Canal Catastrophe - A Newspaper Style Article about the problems building the Panama Canal.

Essay by fuzzymonkeyHigh School, 10th gradeA+, March 2004

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Earlier this week, French engineers were forced to abandon their work in Panama after receiving news their privately owned company ran out of money. For the past eight years, France has been trying to construct a canal that would link the Atlantic Ocean and the Pacific Ocean. Unfortunately, due planning errors made by the company's president, workers are not financially capable to continue with the construction.

A total of 1,174 million francs ($214 million) have been spent towards the building of this canal. However, this money did not come from France's government, but from French private investors who wanted a share in the profits. In 1879, a private company was formed not only to raise money needed for the canal, but also to construct it. The president of this company was a 74-year-old Frenchman by the name Ferdinand de Lesseps, who was a former diplomat and famous for his participation in the construction of the Suez Canal in 1869.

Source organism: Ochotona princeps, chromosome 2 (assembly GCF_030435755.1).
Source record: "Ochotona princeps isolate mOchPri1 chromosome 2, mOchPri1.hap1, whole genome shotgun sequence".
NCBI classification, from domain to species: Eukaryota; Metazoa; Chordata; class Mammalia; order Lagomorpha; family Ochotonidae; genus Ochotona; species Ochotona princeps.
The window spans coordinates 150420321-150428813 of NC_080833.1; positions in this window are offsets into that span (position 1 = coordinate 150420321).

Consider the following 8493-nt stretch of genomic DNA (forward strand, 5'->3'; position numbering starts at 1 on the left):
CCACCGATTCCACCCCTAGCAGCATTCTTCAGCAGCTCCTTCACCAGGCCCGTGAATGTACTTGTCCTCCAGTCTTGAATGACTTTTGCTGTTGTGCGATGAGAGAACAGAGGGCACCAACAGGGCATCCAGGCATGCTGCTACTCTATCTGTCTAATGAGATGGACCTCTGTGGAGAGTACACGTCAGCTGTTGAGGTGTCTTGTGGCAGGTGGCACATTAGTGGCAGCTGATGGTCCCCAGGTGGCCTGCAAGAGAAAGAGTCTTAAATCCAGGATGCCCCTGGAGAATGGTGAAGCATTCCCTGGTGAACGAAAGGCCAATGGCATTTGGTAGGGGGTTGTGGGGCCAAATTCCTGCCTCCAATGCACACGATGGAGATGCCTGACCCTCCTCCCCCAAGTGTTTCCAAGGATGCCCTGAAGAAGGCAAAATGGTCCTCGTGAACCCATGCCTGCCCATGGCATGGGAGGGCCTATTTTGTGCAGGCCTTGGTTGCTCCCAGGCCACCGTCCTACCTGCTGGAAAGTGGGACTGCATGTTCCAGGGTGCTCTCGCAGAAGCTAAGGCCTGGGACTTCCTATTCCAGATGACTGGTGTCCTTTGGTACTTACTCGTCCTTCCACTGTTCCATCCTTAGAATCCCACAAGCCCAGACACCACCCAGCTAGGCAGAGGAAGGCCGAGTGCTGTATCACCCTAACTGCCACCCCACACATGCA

His fame and experience made him seem perfect for the job, but his "stubborn, vain, opinionated" attitude contributed to disaster (Source 1).

From the very beginning of this project, Lesseps "believed he knew better than the engineers under his command" (Source 1). When engineers offered advice, he immediately rejected it. His plan was to run the canal south following the Changres River and then passing through the mountains. Engineers didn't argue with him about this path, but told him it was necessary to use locks to lift the ships up and over the mountains, instead of carving a gigantic hole in the mountain. Although this was a good idea, stubborn Lesseps refused to use it and insisted on building a sea-level canal. When engineers heard they were to build a 72-foot-wide, 300-foot-tall gorge in Culebra Hill, they were appalled at...